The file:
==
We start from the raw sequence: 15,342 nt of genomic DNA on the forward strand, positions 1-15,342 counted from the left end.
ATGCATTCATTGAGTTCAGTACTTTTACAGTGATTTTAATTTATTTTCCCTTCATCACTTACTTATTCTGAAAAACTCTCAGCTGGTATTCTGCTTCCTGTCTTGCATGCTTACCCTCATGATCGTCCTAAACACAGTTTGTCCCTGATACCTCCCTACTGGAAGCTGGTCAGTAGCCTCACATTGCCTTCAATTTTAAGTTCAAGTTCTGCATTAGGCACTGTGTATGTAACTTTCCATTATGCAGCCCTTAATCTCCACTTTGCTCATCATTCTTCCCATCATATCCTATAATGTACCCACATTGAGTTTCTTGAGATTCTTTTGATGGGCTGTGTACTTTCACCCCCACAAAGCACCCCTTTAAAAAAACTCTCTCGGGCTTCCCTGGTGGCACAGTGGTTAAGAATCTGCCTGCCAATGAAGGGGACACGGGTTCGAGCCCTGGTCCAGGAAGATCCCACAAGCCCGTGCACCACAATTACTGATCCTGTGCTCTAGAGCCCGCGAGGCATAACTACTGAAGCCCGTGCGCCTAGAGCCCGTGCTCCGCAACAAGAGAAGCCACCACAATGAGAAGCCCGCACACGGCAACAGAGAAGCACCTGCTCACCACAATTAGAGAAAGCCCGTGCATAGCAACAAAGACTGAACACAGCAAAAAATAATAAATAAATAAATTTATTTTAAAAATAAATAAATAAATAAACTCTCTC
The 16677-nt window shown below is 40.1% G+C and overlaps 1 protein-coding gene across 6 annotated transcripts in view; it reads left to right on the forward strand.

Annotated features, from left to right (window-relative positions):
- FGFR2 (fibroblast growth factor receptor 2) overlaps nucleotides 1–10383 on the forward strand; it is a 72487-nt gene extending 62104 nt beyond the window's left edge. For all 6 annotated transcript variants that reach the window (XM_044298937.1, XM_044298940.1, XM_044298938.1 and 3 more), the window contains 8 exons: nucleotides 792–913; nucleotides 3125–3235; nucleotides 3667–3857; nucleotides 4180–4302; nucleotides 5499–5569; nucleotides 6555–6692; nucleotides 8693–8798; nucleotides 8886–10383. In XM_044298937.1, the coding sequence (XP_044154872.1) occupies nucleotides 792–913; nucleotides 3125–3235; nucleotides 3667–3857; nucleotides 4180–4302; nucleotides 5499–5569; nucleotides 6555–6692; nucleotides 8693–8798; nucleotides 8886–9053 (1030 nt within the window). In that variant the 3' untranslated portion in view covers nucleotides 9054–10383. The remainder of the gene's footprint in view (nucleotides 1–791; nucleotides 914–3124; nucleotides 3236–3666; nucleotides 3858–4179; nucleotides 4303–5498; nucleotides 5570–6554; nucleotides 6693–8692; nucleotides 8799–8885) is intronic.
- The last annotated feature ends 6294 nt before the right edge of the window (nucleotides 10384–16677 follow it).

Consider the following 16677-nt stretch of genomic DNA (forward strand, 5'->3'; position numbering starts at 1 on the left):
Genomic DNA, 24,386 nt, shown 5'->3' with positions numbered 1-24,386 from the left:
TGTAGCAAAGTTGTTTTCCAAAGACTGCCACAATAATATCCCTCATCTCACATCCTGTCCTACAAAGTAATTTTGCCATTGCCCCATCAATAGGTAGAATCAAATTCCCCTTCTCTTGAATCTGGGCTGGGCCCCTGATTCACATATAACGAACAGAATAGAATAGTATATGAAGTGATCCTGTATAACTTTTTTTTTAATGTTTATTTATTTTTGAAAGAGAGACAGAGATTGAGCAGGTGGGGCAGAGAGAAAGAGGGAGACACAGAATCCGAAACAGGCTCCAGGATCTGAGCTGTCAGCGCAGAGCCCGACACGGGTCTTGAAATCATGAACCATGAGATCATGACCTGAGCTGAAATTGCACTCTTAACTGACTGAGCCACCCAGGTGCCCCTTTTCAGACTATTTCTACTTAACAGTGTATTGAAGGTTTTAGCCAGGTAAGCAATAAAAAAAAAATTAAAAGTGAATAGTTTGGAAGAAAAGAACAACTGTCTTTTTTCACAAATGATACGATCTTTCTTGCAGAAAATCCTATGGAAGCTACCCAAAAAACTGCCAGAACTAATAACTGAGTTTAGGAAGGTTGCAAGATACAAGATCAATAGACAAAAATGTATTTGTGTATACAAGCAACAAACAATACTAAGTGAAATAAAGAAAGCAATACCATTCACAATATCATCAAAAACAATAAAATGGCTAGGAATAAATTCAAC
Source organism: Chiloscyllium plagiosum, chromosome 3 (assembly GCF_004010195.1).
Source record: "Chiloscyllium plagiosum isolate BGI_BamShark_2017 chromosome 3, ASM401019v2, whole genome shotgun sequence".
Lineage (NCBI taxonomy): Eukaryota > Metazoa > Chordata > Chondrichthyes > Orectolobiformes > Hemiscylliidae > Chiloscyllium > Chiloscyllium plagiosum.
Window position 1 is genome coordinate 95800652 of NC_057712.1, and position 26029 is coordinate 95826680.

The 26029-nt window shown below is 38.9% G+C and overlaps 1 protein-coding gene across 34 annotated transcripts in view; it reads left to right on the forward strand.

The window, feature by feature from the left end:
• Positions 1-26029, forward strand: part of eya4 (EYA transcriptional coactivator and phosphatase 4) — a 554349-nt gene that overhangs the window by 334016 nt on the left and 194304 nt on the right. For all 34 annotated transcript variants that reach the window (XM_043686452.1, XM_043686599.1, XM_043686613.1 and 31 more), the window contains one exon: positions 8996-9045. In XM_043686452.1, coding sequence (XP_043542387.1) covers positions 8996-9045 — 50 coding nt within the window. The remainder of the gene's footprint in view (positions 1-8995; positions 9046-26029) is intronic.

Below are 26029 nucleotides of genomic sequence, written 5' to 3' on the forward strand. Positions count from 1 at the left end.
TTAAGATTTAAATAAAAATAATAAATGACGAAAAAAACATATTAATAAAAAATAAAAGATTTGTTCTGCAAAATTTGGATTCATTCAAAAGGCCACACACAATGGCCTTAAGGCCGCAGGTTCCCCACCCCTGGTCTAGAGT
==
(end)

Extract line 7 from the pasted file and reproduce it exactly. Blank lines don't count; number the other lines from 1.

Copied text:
Consider the following 16677-nt stretch of genomic DNA (forward strand, 5'->3'; position numbering starts at 1 on the left):